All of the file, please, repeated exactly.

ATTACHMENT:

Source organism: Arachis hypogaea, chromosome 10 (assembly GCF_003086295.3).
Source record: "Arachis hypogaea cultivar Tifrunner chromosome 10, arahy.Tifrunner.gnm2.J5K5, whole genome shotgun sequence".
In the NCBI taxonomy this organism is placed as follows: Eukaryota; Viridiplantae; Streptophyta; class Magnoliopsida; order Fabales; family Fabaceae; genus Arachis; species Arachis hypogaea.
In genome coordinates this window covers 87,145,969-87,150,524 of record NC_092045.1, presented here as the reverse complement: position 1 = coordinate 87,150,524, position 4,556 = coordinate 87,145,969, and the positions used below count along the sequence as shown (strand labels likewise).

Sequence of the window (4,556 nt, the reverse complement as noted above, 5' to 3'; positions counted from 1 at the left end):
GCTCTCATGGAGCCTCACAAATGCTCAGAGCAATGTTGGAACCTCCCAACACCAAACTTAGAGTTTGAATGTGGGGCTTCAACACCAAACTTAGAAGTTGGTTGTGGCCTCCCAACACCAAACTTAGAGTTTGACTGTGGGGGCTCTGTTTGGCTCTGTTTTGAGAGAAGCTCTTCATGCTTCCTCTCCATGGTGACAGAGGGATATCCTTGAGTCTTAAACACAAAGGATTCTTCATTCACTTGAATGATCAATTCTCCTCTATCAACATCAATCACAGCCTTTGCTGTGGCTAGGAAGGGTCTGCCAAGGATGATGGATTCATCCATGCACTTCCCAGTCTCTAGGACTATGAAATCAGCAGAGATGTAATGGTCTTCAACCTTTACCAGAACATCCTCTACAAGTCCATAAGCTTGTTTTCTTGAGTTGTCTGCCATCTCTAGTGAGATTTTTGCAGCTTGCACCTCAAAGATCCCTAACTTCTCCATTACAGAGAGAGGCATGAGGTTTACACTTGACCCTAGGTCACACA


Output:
Source organism: Arachis hypogaea, chromosome 10 (assembly GCF_003086295.3).
Source record: "Arachis hypogaea cultivar Tifrunner chromosome 10, arahy.Tifrunner.gnm2.J5K5, whole genome shotgun sequence".
In the NCBI taxonomy this organism is placed as follows: Eukaryota; Viridiplantae; Streptophyta; class Magnoliopsida; order Fabales; family Fabaceae; genus Arachis; species Arachis hypogaea.
In genome coordinates this window covers 87,145,969-87,150,524 of record NC_092045.1, presented here as the reverse complement: position 1 = coordinate 87,150,524, position 4,556 = coordinate 87,145,969, and the positions used below count along the sequence as shown (strand labels likewise).

Sequence of the window (4,556 nt, the reverse complement as noted above, 5' to 3'; positions counted from 1 at the left end):
GCTCTCATGGAGCCTCACAAATGCTCAGAGCAATGTTGGAACCTCCCAACACCAAACTTAGAGTTTGAATGTGGGGCTTCAACACCAAACTTAGAAGTTGGTTGTGGCCTCCCAACACCAAACTTAGAGTTTGACTGTGGGGGCTCTGTTTGGCTCTGTTTTGAGAGAAGCTCTTCATGCTTCCTCTCCATGGTGACAGAGGGATATCCTTGAGTCTTAAACACAAAGGATTCTTCATTCACTTGAATGATCAATTCTCCTCTATCAACATCAATCACAGCCTTTGCTGTGGCTAGGAAGGGTCTGCCAAGGATGATGGATTCATCCATGCACTTCCCAGTCTCTAGGACTATGAAATCAGCAGAGATGTAATGGTCTTCAACCTTTACCAGAACATCCTCTACAAGTCCATAAGCTTGTTTTCTTGAGTTGTCTGCCATCTCTAGTGAGATTTTTGCAGCTTGCACCTCAAAGATCCCTAACTTCTCCATTACAGAGAGAGGCATGAGGTTTACACTTGACCCTAGGTCACACA